In winter, while snow piles up outside and the temperatures dip down into the teens, I like to keep the house warm and filled with comforting aromas by cooking lots of warming soups and stews or slow roasting larger cuts of meat and/or vegetables. So, our farm offerings have fulfilled my hopes for the season.

However, each time I pass the produce section at my local Whole Foods market on my way to the bulk food aisle to stock up on grains, beans and nuts, I question whether my choice to exclusively eat local produce is adversely impacting our overall health. Shouldn’t I grab a couple of oranges and a head of broccoli just in case?

So, I decided to do a little research.

In order to keep the investigation manageable, I decided to focus on one vegetable, the rutabaga, and one nutrient, Vitamin C. I chose the rutabaga since it was not as familiar to me as a carrot or a beet and I chose Vitamin C since it is believed to be so vital to a healthy immune system.

In case, like me, you’re not as familiar with the rutabaga, here is a little background.

The rutabaga is believed to be the result of a chance hybridization between a wild cabbage and a turnip and is believed to originate from Scandinavia. It looks like a turnip. In fact, until just this week, I thought the rutabaga was a large turnip.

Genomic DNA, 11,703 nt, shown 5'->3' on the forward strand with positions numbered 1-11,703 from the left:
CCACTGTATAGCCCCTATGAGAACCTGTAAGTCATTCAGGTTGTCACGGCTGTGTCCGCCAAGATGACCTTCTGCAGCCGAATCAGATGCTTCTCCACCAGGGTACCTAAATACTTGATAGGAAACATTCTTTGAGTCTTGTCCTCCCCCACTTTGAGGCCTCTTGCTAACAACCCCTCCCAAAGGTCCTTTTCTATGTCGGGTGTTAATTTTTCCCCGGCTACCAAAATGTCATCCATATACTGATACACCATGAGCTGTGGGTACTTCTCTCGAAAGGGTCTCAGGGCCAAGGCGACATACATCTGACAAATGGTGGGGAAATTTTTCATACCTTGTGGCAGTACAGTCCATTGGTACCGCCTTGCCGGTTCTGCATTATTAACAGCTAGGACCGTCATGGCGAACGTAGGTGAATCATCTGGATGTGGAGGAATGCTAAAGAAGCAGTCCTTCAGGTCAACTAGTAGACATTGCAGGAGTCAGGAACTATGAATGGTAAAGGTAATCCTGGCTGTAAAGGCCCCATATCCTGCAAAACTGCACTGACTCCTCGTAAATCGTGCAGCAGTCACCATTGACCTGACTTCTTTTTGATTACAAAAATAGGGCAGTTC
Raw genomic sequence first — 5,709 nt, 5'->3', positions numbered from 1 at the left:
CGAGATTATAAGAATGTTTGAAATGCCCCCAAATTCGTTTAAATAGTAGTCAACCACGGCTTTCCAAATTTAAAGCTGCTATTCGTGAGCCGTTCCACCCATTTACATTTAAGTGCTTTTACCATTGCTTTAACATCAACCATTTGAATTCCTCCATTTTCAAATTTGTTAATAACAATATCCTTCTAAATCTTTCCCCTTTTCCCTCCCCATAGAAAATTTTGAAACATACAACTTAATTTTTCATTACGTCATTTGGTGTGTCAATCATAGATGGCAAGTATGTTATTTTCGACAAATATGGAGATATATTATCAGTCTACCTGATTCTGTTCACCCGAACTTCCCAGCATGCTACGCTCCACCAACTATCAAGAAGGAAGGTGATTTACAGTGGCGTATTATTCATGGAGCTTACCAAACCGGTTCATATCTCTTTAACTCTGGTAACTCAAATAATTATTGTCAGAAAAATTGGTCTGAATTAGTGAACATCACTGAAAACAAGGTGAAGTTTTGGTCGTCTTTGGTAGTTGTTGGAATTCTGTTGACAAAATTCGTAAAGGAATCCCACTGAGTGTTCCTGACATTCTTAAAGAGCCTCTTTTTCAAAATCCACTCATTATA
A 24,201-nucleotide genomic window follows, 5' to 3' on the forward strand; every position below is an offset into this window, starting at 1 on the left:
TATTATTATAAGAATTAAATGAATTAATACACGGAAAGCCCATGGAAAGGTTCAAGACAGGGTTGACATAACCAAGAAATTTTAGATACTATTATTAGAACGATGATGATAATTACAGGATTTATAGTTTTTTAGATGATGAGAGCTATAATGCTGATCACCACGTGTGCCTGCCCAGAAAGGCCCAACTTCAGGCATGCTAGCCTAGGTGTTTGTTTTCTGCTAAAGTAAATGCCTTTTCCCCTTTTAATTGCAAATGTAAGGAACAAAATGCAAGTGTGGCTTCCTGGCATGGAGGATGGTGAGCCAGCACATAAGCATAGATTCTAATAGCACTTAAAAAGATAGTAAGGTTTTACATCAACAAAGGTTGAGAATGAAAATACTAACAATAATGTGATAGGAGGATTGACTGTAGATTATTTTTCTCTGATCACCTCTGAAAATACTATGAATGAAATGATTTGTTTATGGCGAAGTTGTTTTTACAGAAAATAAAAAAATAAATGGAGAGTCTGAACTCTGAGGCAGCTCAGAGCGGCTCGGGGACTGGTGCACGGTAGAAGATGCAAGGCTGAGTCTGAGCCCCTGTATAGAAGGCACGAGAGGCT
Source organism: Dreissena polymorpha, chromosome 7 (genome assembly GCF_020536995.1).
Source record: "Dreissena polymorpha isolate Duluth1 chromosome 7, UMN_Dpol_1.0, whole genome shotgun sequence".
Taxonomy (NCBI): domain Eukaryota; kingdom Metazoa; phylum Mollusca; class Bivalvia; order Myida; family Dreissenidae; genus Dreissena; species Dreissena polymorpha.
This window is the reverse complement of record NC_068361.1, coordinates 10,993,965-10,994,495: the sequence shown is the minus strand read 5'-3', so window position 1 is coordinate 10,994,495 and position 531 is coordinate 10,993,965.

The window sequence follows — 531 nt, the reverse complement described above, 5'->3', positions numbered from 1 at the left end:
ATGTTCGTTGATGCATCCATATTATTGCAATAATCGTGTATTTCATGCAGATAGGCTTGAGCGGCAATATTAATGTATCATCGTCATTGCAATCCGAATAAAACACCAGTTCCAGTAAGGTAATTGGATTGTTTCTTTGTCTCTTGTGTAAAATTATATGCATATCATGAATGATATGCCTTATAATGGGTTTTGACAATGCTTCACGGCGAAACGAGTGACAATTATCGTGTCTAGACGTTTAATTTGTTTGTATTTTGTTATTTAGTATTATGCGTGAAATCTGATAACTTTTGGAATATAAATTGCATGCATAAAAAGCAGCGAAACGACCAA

The rutabaga is a member of the cruciferous family of vegetables which includes broccoli, cabbage, Brussels sprouts and kale. Like its cousin the broccoli, raw rutabaga has a pungent smell though much more subtle. Rutabagas can be roasted, boiled, steamed or mashed very much like a potato and has a light sweet flavor. I used rutabagas this season in meat stews both with other root vegetables and on its own. Rutabagas can also be eaten raw, simply peel them with a vegetable peeler. You can slice them for a snack or chop, dice or grate them onto a salad.